copyright course materials

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  • I just wanted to double check on this for a co-worker. He is making original handouts, outlines, etc. for workshop's he's doing. These types of materials are automatically copyrighted like any other original work, correct? Is there a particular note or disclaimer he should put on the materials? Its his original work but it is for hire as well.

    Thanks in advance for any input.
  • You are correct that your co-workers work is protected automatically as soon as it is fixed, assuming it has the necessary modicum of creativity. The copyright is owned, immediately, either by your co-worker or by the institutional employer, if it is work for hire.

    There is no "notice" required to preserve protection anymore -- no need to add the C in a circle with date and name. Since it is likely unclear just who the author/owner is here, that is just as well. He maight put on his materials something to the effect of "This work was created by John Jones, as Instructional Librarian at the University of West Eastvale," but it is not necessary.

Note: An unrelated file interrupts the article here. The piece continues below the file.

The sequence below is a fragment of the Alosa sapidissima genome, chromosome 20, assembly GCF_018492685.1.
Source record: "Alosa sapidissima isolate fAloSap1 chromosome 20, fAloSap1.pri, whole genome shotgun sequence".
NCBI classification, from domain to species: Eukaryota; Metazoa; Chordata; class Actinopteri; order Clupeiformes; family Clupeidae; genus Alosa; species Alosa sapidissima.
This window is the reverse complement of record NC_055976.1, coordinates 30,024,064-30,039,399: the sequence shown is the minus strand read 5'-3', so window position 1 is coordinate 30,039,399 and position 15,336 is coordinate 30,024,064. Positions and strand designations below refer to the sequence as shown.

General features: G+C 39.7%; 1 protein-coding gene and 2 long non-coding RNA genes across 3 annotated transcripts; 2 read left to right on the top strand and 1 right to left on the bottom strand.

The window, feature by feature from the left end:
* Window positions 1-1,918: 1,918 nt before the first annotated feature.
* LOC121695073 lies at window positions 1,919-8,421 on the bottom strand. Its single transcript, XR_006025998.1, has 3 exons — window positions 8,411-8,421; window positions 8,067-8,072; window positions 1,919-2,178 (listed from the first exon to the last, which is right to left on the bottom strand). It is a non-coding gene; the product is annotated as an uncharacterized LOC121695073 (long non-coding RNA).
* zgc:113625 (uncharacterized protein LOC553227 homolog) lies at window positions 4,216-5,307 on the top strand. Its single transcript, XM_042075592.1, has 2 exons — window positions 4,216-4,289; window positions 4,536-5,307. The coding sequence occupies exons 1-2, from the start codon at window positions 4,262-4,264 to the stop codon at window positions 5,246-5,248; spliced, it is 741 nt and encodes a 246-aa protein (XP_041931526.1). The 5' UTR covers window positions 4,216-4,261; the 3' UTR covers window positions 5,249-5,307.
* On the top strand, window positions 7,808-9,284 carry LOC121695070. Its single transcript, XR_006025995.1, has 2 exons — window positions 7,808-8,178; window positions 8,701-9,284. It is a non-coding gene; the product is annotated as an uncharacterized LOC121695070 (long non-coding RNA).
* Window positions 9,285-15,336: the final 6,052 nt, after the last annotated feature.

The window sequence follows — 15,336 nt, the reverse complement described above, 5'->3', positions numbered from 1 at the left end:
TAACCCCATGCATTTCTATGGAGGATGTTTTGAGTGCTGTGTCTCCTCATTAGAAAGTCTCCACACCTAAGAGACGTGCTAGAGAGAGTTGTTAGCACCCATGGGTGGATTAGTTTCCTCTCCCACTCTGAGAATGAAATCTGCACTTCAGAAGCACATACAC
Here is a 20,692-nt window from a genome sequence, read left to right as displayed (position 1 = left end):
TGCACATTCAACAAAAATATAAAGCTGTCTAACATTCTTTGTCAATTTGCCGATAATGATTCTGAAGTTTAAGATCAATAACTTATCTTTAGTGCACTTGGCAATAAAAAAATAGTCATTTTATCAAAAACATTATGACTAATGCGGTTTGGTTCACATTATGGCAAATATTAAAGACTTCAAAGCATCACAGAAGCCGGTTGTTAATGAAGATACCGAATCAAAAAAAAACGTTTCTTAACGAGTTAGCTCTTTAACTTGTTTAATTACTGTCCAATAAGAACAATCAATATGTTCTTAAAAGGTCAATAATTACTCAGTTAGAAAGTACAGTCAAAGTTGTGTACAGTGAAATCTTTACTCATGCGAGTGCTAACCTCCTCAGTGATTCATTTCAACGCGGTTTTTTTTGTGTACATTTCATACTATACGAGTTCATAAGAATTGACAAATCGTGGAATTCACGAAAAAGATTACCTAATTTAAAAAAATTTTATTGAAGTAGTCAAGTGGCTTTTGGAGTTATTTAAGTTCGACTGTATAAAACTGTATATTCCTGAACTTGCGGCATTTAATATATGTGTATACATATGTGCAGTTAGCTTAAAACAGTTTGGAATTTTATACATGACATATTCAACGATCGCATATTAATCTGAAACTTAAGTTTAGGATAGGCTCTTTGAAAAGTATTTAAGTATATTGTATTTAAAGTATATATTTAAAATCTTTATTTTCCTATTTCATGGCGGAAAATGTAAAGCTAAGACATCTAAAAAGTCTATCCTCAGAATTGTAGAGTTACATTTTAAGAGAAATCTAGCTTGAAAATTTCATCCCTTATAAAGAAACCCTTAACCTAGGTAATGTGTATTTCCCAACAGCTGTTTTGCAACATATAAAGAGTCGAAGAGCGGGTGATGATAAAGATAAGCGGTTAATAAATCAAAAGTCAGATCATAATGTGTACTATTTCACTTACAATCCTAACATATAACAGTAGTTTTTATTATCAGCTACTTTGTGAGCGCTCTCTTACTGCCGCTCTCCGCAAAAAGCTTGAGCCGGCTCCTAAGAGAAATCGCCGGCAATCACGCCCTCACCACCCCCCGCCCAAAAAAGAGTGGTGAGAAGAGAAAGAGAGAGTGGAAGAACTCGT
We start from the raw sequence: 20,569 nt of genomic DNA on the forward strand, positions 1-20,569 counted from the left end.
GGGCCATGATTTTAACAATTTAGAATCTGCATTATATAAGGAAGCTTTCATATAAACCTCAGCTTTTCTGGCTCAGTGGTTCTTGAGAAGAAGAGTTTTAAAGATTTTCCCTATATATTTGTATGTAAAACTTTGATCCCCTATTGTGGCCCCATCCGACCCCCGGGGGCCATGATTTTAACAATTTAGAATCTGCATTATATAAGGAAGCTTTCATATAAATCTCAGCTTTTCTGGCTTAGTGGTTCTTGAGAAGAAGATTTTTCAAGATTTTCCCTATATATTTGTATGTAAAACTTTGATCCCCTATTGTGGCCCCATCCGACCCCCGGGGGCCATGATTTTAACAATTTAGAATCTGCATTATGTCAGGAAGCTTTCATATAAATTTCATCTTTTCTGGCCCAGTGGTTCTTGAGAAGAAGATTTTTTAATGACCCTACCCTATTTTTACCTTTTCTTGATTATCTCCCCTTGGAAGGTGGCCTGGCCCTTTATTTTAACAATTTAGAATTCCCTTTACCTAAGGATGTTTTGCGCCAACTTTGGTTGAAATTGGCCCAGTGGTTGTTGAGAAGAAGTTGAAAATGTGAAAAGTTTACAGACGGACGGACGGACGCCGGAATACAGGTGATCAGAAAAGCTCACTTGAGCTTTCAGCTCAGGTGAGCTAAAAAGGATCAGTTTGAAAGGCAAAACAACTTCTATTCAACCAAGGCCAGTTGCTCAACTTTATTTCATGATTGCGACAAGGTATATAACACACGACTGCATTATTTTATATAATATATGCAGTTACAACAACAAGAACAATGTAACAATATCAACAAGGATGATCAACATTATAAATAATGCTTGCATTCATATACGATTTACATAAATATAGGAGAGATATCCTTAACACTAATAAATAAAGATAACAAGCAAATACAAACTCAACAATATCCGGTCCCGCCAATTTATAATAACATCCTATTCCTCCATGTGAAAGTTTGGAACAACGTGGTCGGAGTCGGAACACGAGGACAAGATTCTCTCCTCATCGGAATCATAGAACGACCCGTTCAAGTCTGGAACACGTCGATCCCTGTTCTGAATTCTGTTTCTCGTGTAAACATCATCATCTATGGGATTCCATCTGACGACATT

Ultimately, I hope your institution and its employees can agree on a policy for these works, whether work for hire or owned by the individual creator, that will allow you to share them under a Creative Commons license. You must clearly own the rights in order to employ a CC license, but it is a great way to share work, especially in academia, under conditions that better reflect the values of scholarship than our copyright law alone does.
  • Sorry, I should have clarified. Although they're educational, the workshops are done profit. The person who is giving them is making some money from them as well as making some money for the college we work for, they have an agreement about this.

    Since he is making some profit for himself and some for the institution, is there something different he should do to cover his claim to the materials?

    Thanks for your help!
  • That does not change the situation regarding protection. Copyright is still automatic and no notice is required. Notice that asserts copyright might be a good idea in order to avoid unwelcome competition, and I presume the agreement addresses the issue of which entity will assert a copyright claim. Registration of the copyright also is not required, but is probably a good idea.

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